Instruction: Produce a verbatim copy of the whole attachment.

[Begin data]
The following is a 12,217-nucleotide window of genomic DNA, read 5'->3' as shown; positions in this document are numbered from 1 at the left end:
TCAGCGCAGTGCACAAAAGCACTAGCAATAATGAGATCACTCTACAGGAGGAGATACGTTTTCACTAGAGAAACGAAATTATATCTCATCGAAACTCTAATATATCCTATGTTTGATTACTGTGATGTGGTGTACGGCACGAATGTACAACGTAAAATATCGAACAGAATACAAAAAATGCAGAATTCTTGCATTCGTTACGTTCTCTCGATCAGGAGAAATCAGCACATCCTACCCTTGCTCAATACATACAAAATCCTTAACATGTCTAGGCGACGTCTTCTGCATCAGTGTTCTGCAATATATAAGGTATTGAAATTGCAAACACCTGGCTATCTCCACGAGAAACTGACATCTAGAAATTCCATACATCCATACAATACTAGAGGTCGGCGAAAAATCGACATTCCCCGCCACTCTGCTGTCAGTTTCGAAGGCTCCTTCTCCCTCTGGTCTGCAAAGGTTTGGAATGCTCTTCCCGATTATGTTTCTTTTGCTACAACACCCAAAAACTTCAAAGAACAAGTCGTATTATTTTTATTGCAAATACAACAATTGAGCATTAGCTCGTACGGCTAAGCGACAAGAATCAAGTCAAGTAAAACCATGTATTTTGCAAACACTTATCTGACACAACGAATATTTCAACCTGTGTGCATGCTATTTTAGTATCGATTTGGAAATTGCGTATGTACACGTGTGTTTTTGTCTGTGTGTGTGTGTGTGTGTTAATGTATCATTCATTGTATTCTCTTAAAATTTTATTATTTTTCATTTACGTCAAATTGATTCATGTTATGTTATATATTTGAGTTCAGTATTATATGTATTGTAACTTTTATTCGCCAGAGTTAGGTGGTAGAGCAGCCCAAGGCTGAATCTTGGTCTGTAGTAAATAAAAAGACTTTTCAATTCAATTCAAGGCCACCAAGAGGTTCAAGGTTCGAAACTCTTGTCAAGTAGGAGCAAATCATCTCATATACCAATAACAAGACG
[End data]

The following is a 12,217-nucleotide window of genomic DNA, read 5'->3' as shown; positions in this document are numbered from 1 at the left end:
TCAGCGCAGTGCACAAAAGCACTAGCAATAATGAGATCACTCTACAGGAGGAGATACGTTTTCACTAGAGAAACGAAATTATATCTCATCGAAACTCTAATATATCCTATGTTTGATTACTGTGATGTGGTGTACGGCACGAATGTACAACGTAAAATATCGAACAGAATACAAAAAATGCAGAATTCTTGCATTCGTTACGTTCTCTCGATCAGGAGAAATCAGCACATCCTACCCTTGCTCAATACATACAAAATCCTTAACATGTCTAGGCGACGTCTTCTGCATCAGTGTTCTGCAATATATAAGGTATTGAAATTGCAAACACCTGGCTATCTCCACGAGAAACTGACATCTAGAAATTCCATACATCCATACAATACTAGAGGTCGGCGAAAAATCGACATTCCCCGCCACTCTGCTGTCAGTTTCGAAGGCTCCTTCTCCCTCTGGTCTGCAAAGGTTTGGAATGCTCTTCCCGATTATGTTTCTTTTGCTACAACACCCAAAAACTTCAAAGAACAAGTCGTATTATTTTTATTGCAAATACAACAATTGAGCATTAGCTCGTACGGCTAAGCGACAAGAATCAAGTCAAGTAAAACCATGTATTTTGCAAACACTTATCTGACACAACGAATATTTCAACCTGTGTGCATGCTATTTTAGTATCGATTTGGAAATTGCGTATGTACACGTGTGTTTTTGTCTGTGTGTGTGTGTGTGTGTTAATGTATCATTCATTGTATTCTCTTAAAATTTTATTATTTTTCATTTACGTCAAATTGATTCATGTTATGTTATATATTTGAGTTCAGTATTATATGTATTGTAACTTTTATTCGCCAGAGTTAGGTGGTAGAGCAGCCCAAGGCTGAATCTTGGTCTGTAGTAAATAAAAAGACTTTTCAATTCAATTCAAGGCCACCAAGAGGTTCAAGGTTCGAAACTCTTGTCAAGTAGGAGCAAATCATCTCATATACCAATAACAAGACG